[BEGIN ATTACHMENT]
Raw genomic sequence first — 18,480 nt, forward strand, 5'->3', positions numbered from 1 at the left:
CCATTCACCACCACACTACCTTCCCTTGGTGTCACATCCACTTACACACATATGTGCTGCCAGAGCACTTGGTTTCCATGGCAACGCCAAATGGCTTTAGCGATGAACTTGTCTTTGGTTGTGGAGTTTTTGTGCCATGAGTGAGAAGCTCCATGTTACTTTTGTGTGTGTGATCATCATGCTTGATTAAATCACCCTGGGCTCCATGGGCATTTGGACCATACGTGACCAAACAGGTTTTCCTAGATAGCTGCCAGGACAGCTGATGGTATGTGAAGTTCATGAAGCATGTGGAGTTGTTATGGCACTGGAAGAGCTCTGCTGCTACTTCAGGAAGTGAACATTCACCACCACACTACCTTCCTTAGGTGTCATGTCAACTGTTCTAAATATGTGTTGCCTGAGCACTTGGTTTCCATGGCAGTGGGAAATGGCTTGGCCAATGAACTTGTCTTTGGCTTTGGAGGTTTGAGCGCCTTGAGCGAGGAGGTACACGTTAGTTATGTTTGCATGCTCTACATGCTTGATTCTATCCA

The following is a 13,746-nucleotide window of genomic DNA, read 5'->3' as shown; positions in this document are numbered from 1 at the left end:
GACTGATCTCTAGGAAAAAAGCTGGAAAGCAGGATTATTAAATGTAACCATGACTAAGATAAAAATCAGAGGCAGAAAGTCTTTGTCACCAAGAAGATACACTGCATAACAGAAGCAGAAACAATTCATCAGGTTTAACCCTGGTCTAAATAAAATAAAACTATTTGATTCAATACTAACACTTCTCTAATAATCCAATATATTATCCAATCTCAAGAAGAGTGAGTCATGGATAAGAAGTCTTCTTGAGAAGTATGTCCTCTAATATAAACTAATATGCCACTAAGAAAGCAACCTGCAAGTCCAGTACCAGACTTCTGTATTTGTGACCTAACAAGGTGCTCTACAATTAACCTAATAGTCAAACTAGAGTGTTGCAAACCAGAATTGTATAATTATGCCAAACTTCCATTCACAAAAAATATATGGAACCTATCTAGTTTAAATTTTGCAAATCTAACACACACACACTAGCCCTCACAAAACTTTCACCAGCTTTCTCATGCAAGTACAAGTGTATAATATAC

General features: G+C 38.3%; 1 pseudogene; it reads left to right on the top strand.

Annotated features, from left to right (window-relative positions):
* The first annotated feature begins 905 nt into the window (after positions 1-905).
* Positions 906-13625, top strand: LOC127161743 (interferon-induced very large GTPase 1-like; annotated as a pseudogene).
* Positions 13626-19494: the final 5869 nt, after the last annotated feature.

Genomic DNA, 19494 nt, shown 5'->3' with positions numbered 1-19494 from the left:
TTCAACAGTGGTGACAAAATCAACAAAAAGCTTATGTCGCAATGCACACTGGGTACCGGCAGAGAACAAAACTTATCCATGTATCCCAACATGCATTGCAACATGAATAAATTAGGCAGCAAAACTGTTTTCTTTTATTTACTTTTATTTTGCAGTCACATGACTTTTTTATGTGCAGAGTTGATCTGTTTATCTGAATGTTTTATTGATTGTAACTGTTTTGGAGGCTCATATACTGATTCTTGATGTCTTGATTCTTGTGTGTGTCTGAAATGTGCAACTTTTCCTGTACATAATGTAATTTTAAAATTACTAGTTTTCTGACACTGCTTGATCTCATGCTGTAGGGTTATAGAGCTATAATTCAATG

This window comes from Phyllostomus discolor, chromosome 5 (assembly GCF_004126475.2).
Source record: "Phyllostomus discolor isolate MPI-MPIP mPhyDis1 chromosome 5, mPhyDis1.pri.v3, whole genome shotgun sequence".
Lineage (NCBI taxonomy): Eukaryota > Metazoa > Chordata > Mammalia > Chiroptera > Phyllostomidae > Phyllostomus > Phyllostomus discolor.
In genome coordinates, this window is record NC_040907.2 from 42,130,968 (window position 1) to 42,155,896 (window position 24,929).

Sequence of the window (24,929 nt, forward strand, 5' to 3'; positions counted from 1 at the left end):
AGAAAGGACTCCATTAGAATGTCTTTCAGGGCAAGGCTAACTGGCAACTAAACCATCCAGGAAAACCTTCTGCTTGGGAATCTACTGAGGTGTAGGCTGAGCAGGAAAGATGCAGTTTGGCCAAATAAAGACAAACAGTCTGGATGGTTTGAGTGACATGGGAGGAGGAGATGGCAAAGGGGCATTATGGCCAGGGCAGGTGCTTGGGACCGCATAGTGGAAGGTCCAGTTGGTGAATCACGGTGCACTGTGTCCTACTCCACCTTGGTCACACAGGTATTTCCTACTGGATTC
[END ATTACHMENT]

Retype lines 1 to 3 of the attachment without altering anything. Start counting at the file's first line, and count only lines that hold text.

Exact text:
Raw genomic sequence first — 18,480 nt, forward strand, 5'->3', positions numbered from 1 at the left:
CCATTCACCACCACACTACCTTCCCTTGGTGTCACATCCACTTACACACATATGTGCTGCCAGAGCACTTGGTTTCCATGGCAACGCCAAATGGCTTTAGCGATGAACTTGTCTTTGGTTGTGGAGTTTTTGTGCCATGAGTGAGAAGCTCCATGTTACTTTTGTGTGTGTGATCATCATGCTTGATTAAATCACCCTGGGCTCCATGGGCATTTGGACCATACGTGACCAAACAGGTTTTCCTAGATAGCTGCCAGGACAGCTGATGGTATGTGAAGTTCATGAAGCATGTGGAGTTGTTATGGCACTGGAAGAGCTCTGCTGCTACTTCAGGAAGTGAACATTCACCACCACACTACCTTCCTTAGGTGTCATGTCAACTGTTCTAAATATGTGTTGCCTGAGCACTTGGTTTCCATGGCAGTGGGAAATGGCTTGGCCAATGAACTTGTCTTTGGCTTTGGAGGTTTGAGCGCCTTGAGCGAGGAGGTACACGTTAGTTATGTTTGCATGCTCTACATGCTTGATTCTATCCA

The following is a 13,746-nucleotide window of genomic DNA, read 5'->3' as shown; positions in this document are numbered from 1 at the left end: